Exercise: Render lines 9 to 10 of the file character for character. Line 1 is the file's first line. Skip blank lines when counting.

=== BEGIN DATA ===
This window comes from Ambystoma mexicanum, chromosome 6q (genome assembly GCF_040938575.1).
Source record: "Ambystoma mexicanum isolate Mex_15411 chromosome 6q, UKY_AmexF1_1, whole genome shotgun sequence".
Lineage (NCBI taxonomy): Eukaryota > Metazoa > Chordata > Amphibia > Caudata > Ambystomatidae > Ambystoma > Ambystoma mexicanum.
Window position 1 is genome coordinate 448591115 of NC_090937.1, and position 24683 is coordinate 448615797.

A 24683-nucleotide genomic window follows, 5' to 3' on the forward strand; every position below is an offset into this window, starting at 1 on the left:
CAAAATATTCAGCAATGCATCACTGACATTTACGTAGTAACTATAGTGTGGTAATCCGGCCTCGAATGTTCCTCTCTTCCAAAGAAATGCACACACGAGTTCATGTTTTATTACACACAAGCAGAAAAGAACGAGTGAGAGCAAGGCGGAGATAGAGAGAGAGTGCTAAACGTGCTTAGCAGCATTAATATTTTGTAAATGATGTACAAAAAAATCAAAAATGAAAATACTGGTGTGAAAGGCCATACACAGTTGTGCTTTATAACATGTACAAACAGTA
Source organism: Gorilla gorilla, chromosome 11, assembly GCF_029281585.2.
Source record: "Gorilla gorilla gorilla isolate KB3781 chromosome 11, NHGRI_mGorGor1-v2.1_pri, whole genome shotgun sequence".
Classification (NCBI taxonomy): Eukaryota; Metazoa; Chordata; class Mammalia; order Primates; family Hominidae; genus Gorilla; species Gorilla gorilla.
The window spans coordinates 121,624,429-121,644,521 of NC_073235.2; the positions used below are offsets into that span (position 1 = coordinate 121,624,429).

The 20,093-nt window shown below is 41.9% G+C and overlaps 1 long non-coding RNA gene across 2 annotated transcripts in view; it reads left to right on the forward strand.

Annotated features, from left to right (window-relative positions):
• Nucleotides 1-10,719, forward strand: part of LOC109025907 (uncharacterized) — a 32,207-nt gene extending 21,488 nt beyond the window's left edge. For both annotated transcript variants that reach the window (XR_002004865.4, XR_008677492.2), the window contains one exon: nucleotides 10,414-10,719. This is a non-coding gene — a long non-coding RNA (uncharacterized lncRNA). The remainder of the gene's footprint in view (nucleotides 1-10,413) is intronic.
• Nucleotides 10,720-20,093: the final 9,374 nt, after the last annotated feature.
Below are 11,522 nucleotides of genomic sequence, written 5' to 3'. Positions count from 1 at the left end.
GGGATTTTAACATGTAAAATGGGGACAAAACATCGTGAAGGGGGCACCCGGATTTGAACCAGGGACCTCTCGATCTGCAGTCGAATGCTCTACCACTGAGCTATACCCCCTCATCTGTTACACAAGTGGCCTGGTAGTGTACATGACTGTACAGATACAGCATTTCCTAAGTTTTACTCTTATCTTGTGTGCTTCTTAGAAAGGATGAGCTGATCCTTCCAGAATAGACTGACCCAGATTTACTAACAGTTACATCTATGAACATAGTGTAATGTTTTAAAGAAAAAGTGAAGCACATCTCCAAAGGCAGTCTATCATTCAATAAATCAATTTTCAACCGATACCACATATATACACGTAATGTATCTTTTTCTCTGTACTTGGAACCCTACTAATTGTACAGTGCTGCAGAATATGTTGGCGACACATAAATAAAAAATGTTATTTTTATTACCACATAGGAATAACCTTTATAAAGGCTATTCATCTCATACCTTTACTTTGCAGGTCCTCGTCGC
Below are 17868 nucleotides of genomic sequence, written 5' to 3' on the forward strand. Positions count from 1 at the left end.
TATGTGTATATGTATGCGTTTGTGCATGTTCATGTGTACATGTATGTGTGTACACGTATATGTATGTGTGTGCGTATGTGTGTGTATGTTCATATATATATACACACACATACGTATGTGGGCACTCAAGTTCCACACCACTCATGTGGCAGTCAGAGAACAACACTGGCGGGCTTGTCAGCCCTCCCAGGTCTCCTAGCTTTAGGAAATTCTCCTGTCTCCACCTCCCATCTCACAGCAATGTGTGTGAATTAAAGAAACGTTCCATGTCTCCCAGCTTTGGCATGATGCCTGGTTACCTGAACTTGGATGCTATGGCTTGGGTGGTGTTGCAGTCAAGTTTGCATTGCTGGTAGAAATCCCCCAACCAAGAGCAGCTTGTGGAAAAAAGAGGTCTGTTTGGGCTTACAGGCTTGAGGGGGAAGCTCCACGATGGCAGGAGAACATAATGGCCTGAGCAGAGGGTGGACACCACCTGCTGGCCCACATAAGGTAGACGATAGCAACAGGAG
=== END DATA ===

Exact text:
Classification (NCBI taxonomy): Eukaryota; Metazoa; Chordata; class Mammalia; order Primates; family Hominidae; genus Gorilla; species Gorilla gorilla.
The window spans coordinates 121,624,429-121,644,521 of NC_073235.2; the positions used below are offsets into that span (position 1 = coordinate 121,624,429).